AstraZeneca’s Lynparza meets primary endpoint in late-stage ovarian cancer trial

AstraZeneca is competing with GSK to win the race to become the go-to maintenance treatment for people who have been treated for ovarian cancer

AstraZeneca - AstraZeneca’s Lynparza meets primary endpoint in late-stage ovarian cancer trial
Lynparza has already been approved as a maintenance therapy in ovarian cancer patients who have received chemo alone

The race to become the dominant force in treating ovarian cancer heated up on Wednesday after AstraZeneca PLC’s (LON:AZN) Lynparza drug cruised through a late-stage study.

When combined with frequently used cancer drug Avastin, Lynparza was shown to slow the progression of advanced ovarian cancer.

READ: Astra's market cap swells by £4bn after forecast-busting results

The patient group that had been examined in the PAOLA-1 trial had previously been successfully given chemotherapy and Avastin as an initial treatment following diagnosis.

Normally, they would then receive Avastin as a maintenance therapy to reinforce the earlier treatments, but AstraZeneca wanted to show the advantage of adding Lynparza in the maintenance setting.

The results follow on from a similar phase III study last year, and AstraZeneca said it would be discussing the latest outcome with regulators around the world “as soon as possible”.

“The positive results from the PAOLA-1 trial demonstrate a clear potential benefit of adding Lynparza to the standard-treatment bevacizumab for women with advanced ovarian cancer,” said  José Baselga, Executive Vice President, Oncology R&D.

“Following positive results from the SOLO-1 trial for women with a BRCA gene mutation, the PAOLA-1 trial marks yet another positive phase III trial for Lynparza as a 1st-line maintenance treatment for women with advanced ovarian cancer.”

Battling with GSK

Lynparza, which had been dumped by AstraZeneca at one stage before being revived by current chief executive Pascal Soriot, is part of a class of treatments called PARP inhibitors.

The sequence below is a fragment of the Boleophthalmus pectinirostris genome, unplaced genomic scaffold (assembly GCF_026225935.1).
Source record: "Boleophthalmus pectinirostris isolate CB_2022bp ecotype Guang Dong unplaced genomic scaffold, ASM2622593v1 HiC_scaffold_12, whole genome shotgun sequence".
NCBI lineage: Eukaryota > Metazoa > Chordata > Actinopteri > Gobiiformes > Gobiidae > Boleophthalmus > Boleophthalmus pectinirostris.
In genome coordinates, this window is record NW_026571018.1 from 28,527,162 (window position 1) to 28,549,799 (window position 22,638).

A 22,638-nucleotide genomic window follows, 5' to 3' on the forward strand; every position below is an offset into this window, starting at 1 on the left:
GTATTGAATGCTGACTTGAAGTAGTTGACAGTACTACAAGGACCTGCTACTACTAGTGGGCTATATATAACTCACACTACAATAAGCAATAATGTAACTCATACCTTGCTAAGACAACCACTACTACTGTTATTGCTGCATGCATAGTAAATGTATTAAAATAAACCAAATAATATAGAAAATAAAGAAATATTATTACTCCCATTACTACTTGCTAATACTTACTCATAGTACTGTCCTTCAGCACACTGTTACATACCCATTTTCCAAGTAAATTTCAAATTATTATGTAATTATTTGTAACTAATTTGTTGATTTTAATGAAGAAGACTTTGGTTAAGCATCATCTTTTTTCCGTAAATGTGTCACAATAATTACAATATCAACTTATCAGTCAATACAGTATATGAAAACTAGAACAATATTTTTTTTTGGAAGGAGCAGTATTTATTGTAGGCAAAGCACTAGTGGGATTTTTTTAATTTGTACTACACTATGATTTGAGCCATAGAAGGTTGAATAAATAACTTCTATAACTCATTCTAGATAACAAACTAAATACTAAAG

PARP – or poly-ADP ribose polymerase – is a protein which helps damaged cells to recover. Taking a PARP inhibitor stops it from repairing cancer cells which then eventually die.

Domestic rival GlaxoSmithKline PLC (LON:GSK) also has a PARP inhibitor called Zejula, which last month showed promise in a similar treatment setting.

Calquence secures Breakthrough Therapy Designation

In a separate statement, Astra confirmed its Calquence leukaemia drug has been granted a Breakthrough Therapy Designation by US regulators.

The move from the US Food and Drug Administration effectively fast-tracks the regulatory review of the medicine, which has been shown to increase the time patients lived without progression or death.

“This is an important regulatory milestone for our work in haematology and for patients living with chronic lymphocytic leukaemia, a life-threatening disease,” added Baselga.

“The Breakthrough Therapy Designation acknowledges the growing body of evidence that supports Calquence as a highly-selective Bruton tyrosine kinase inhibitor with the potential to offer patients a new, differentiated, chemotherapy-free treatment option with a favourable safety profile.”

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